Elderly couple donates their entire fortune to KU
“We hope students can work toward achieving their dreams without financial pressures.”
The couple donated plots of land and buildings worth 20 billion won and will soon donate property valued at another 20 billion.
▲ (From left) Chairman of the Korea University Foundation Jae Ho Kim, husband and wife Yung Seok Kim and Yung Ae Yang, and KU President Jaeho Yeom
“We are glad that we are donating the fortune for which we have toiled for over 50 years. Rather than squandering it, the greater pleasure comes from the fact that we can donate it to the best private school in the country.”
On Oct. 25, at 5:00 pm, a donation ceremony took place at the Main Hall of Korea University, with an elderly couple – Yung Seok Kim (aged 91) and Yung Ae Yang (aged 83), who live in the Cheongyangni district – the most important guests of the day.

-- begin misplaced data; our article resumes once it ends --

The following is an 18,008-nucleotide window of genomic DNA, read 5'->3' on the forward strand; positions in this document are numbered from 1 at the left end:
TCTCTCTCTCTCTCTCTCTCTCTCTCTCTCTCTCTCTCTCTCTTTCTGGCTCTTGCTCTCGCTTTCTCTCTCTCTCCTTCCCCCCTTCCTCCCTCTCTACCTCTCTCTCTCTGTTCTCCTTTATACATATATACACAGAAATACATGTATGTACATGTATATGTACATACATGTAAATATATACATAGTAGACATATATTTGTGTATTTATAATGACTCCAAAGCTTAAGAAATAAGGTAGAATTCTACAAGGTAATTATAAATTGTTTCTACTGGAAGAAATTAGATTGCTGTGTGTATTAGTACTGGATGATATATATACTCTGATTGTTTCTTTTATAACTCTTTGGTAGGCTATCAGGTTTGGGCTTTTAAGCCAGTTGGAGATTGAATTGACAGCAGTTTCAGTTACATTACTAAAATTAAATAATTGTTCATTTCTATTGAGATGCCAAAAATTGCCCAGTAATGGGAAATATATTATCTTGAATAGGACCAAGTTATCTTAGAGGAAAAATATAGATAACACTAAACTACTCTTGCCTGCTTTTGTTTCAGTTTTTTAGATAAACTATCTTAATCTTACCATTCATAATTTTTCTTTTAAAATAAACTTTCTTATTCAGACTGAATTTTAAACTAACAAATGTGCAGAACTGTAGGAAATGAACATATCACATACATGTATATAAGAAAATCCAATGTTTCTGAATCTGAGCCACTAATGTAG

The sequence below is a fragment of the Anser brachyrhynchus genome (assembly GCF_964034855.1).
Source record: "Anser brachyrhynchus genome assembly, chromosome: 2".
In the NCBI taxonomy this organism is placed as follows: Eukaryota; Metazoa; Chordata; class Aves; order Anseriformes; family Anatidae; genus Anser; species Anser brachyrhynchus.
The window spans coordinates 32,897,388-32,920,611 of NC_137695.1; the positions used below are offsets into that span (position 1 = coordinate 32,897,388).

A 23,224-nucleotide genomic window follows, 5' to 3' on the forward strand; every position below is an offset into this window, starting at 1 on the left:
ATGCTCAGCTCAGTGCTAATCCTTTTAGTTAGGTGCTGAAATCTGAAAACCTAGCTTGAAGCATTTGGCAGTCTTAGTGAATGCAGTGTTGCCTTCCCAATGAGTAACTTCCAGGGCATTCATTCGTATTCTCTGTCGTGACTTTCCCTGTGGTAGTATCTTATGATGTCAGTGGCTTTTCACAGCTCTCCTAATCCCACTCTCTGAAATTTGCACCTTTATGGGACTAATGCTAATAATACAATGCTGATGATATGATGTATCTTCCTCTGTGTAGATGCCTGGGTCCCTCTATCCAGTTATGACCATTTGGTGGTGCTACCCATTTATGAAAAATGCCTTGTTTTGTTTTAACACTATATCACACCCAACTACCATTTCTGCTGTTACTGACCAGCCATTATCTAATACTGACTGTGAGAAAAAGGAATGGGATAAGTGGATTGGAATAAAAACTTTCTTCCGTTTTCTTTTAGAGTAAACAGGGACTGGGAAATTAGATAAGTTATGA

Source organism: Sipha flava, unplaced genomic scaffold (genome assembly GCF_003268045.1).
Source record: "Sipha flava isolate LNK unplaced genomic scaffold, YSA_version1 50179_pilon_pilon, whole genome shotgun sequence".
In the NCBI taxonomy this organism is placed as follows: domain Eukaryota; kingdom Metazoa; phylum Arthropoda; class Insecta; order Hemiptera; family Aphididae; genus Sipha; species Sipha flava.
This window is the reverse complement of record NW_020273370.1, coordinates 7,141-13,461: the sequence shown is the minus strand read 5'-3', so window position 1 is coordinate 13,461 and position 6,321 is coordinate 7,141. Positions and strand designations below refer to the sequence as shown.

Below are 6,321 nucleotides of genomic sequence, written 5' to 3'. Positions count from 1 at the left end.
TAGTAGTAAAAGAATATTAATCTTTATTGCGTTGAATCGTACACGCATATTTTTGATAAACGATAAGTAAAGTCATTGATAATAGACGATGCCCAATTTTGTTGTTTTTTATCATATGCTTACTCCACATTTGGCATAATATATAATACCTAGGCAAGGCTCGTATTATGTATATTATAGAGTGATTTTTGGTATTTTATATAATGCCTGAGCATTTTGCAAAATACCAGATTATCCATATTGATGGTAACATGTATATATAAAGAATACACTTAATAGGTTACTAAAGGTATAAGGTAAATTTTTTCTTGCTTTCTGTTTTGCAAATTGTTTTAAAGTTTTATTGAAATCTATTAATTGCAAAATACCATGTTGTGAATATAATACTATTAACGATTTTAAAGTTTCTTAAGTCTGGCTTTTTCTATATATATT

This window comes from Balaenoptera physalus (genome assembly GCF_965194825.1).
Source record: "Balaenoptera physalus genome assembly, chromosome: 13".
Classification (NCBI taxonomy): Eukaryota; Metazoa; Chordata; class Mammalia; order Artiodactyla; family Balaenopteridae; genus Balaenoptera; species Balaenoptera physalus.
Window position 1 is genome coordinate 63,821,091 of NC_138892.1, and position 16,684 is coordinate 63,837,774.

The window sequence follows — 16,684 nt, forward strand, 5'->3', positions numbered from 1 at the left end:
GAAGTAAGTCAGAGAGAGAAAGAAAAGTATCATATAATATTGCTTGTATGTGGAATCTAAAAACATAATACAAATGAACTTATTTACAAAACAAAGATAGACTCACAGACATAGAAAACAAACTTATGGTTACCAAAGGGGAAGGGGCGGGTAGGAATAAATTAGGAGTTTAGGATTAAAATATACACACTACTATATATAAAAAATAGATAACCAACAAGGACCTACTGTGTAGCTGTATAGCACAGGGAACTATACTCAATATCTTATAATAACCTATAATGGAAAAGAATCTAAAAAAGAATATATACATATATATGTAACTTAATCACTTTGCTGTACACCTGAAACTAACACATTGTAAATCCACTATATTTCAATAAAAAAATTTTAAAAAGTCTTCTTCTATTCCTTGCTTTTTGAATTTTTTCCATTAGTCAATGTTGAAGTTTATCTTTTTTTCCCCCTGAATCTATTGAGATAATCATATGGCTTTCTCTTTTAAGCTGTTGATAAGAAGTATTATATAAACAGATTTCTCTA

The couple's slow entry to the venue, Mr. Kim in a wheelchair and Mrs. Yang with the aid of a cane, helped the ceremony attendees grasp how much hardship they had gone through for all those years.
The couple donated 5 lots of land and 4 buildings located in the Cheongyangni district, worth 20 billion won in total, to the Korea University Foundation in the hope that their donation will be used to educate students and develop the university. They also expressed their intention to soon make an additional donation consisting of another 6 plots of land and 4 buildings, once more worth 20 billion won.
On behalf of Mr. Kim, who has reduced mobility and difficulties in communicating, his wife, Yung Ae Yang told the attendees their life story. “Our lives were poverty-stricken. We did not even finish our elementary education, but we are glad that we can donate to a university. We want nothing more than for our donation to be used to bring some security and happiness to students who are in a financially difficult situation,” she said.